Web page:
Has federal government communications and marketing become too politicised?

It seems that every day in the past year we hear about government scandals in Canada. It is happening at all levels of government.  Many citizens are starting to wonder what is going on. We have had F35 Fighter Jet Scandal, CFIA Scandal (tainted meat), Canadian Senate expenses scandal and the list goes on. I don’t plan to focus on the scandals themselves but look at it from a communications marketing perspective.

How do communications and marketing functions operate when every day the government they serve is under intense scrutiny?

I had the opportunity to work in the federal government during the sponsorship scandal which was a scandal dealing with the misuse of marketing and communications in the federal government

Throughout 2005, the interest of Parliament, the media, and the nation was held by the Gomery Inquiry into what became known as the “sponsorship scandal.”

Under intensifying media coverage and in tandem with two critical reports from the Auditor General, the program slowly evolved into one of the most prominent and extensive political scandals Canada has known.

The program’s tentacles reached as high as the Prime Minister’s Office and included the Liberal Party, two former prime ministers, ministers of the Crown, Québec advertising agencies. While under investigation by the Gomery Commission, the program was the subject of an RCMP inquiry and criminal prosecutions for fraud.

As Kirstin Kozolanka points out in her article , The Sponsorship Scandal as Communications: The Rise of Politicized and Strategic Communications in the Federal Government, the public and media focus was concentrated on the partisan political side of the the scandal. However, it masked a more ominous dimension: the increasingly strategic role of communications in government.

The sponsorship program began as a communications activity, one of many promotional activities that developed in government throughout the 1980s and 1990s. The sponsorship program is emblematic of the kind of excessive self-promotional activities that have entered into the communications operations of government. The program was part of a development in government communications that had politicized public employees and public policy making as an extension of partisan interests – in this case, in the interest of a particular conception of national unity.

As Kirsten Kozolanka points out, the shifts in the policy making environment, media systems and practice, and political culture fostered the conditions under which the sponsorship program operated. These shifts emphasize and contributed to an intensification of a strategic role for government communications in structuring public understanding and approval for the government.

The application of strategic communications has shifted focus from substance to image, from information to promotion, and from policy to communications. While it is legitimate for governments to communicate with citizens and it is not unusual for them to want to persuade those citizens, the question becomes when and where to draw the line.

Now an independent public service can accommodate modern marketing techniques if it has the checks and balances. Health Canada, for instance, had a well-functioning social marketing program for public health promotion campaigns for many years. But after Gomery, a decision was made to centralize all of the advertising money in each department into the Privy Council Office which led to a politicization of advertising (see blogs written on the  economic action plan:  http://www.jimmintz.ca/2013/02/18/canadians-weary-of-economic-action-plan-ads/  and http://www.jimmintz.ca/2013/07/24/why-would-you-run-a-government-ad-campaign-that-is-a-bust/ )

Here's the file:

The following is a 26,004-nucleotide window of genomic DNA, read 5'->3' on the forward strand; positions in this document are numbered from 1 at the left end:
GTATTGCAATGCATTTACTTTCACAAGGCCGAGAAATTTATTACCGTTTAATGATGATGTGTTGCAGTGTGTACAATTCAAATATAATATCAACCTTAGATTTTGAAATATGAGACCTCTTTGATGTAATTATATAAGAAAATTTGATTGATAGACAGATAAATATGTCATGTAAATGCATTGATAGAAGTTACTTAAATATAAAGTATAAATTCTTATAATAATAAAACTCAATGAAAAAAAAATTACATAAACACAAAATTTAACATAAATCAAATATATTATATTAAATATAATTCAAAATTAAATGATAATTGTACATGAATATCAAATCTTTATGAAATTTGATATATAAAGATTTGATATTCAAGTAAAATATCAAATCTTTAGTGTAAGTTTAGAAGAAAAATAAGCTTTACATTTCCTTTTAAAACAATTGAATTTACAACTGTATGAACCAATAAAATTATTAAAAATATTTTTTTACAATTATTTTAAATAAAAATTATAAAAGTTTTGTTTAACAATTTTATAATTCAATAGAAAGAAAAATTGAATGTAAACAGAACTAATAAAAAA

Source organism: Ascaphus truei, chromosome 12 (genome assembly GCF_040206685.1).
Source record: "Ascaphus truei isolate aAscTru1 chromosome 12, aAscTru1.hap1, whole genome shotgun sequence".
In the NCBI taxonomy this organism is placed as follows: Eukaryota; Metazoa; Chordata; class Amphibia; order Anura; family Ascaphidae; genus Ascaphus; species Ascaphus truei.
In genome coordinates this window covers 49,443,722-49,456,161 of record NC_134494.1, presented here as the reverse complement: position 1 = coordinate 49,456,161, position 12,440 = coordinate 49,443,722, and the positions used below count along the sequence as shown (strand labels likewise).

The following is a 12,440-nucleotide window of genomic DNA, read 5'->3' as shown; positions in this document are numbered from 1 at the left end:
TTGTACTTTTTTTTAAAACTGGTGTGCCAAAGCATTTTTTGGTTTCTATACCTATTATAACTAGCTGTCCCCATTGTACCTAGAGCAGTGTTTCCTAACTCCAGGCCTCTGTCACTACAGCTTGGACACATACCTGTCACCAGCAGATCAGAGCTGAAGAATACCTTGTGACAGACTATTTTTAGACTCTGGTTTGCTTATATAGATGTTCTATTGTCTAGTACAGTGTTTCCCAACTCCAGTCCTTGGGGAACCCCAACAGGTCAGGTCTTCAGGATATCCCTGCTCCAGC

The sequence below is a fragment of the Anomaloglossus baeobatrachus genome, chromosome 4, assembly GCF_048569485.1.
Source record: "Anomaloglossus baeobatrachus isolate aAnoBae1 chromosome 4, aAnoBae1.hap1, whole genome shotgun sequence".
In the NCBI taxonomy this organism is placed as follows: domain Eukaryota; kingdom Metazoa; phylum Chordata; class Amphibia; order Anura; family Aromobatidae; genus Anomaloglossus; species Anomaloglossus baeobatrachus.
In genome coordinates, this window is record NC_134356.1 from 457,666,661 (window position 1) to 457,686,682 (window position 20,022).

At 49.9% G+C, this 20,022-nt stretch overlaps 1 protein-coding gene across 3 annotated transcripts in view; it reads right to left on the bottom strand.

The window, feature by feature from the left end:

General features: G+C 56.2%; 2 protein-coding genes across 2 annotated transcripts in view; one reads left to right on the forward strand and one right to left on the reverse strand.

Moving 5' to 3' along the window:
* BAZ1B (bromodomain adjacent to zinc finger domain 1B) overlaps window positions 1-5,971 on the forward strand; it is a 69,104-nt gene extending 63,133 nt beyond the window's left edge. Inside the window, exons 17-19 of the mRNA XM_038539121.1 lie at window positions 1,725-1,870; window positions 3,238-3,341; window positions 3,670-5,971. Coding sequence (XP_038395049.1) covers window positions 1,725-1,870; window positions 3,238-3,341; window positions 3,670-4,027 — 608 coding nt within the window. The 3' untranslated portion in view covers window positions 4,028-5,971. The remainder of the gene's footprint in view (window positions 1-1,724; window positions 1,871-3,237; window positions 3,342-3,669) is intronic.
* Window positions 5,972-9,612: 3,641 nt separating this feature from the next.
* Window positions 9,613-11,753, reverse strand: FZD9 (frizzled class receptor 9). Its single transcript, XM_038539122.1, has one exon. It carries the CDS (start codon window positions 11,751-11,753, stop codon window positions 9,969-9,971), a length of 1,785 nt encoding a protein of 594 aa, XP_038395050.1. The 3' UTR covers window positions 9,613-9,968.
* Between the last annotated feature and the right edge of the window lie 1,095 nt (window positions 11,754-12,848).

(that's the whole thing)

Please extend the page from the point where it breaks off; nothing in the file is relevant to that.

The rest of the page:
Communications and marketing at all levels of government has become embedded in the structure of government; and the communications work environment has become more politicized by centralized operations and direction; Strategic communications and this would include marketing relies on embedding communications and marketing activities into the structures of the public service, thus institutionalizing it, and then consolidating it within centralized functions.

Therefore when scandal hits the government, communications and marketing people in today’s public service communicators tend to become involved in assisting in the defense of the government. They are left with little choice as the whole communications and marketing function have become, in the past decade, an integral part of the government and has become politicized.

For example, the government has come under fire for spending tens of millions of dollars on various marketing campaigns touting its economic policies as well as some that allege it is “protecting the environment” and promoting “responsible” development of natural resources. Public accounts documents recently tabled in Parliament reported at least $50 million in advertising by various departments over the past year, not including a new proposed $24-million campaign over two years for international marketing and public relations efforts to promote Canadian oil companies operating in the oil sands region of western Canada. Source: